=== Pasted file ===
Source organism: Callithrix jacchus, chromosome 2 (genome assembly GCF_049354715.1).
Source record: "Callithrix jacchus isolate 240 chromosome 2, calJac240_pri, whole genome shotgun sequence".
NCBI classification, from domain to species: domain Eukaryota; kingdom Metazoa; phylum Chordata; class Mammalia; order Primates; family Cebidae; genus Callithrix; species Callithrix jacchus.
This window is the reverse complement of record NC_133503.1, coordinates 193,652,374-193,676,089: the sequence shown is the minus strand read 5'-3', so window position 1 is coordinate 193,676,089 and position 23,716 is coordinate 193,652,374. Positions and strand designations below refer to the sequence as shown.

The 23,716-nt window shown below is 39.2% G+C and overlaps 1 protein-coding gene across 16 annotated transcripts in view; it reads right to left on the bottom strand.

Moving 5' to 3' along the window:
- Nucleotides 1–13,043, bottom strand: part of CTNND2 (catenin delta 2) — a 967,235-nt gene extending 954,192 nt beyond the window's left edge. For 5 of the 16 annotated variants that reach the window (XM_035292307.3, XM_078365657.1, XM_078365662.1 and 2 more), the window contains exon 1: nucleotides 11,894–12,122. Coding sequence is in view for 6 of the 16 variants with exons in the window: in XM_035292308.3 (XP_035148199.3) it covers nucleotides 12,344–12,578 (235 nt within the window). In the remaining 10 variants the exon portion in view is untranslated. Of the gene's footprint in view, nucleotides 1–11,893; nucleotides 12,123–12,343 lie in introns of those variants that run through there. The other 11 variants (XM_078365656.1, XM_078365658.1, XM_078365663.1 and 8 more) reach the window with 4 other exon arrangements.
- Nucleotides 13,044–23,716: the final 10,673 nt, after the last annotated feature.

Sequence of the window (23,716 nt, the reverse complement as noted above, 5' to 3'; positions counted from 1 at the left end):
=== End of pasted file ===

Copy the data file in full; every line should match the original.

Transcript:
Source organism: Callithrix jacchus, chromosome 2 (genome assembly GCF_049354715.1).
Source record: "Callithrix jacchus isolate 240 chromosome 2, calJac240_pri, whole genome shotgun sequence".
NCBI classification, from domain to species: domain Eukaryota; kingdom Metazoa; phylum Chordata; class Mammalia; order Primates; family Cebidae; genus Callithrix; species Callithrix jacchus.
This window is the reverse complement of record NC_133503.1, coordinates 193,652,374-193,676,089: the sequence shown is the minus strand read 5'-3', so window position 1 is coordinate 193,676,089 and position 23,716 is coordinate 193,652,374. Positions and strand designations below refer to the sequence as shown.

The 23,716-nt window shown below is 39.2% G+C and overlaps 1 protein-coding gene across 16 annotated transcripts in view; it reads right to left on the bottom strand.

Moving 5' to 3' along the window:
- Nucleotides 1–13,043, bottom strand: part of CTNND2 (catenin delta 2) — a 967,235-nt gene extending 954,192 nt beyond the window's left edge. For 5 of the 16 annotated variants that reach the window (XM_035292307.3, XM_078365657.1, XM_078365662.1 and 2 more), the window contains exon 1: nucleotides 11,894–12,122. Coding sequence is in view for 6 of the 16 variants with exons in the window: in XM_035292308.3 (XP_035148199.3) it covers nucleotides 12,344–12,578 (235 nt within the window). In the remaining 10 variants the exon portion in view is untranslated. Of the gene's footprint in view, nucleotides 1–11,893; nucleotides 12,123–12,343 lie in introns of those variants that run through there. The other 11 variants (XM_078365656.1, XM_078365658.1, XM_078365663.1 and 8 more) reach the window with 4 other exon arrangements.
- Nucleotides 13,044–23,716: the final 10,673 nt, after the last annotated feature.

Sequence of the window (23,716 nt, the reverse complement as noted above, 5' to 3'; positions counted from 1 at the left end):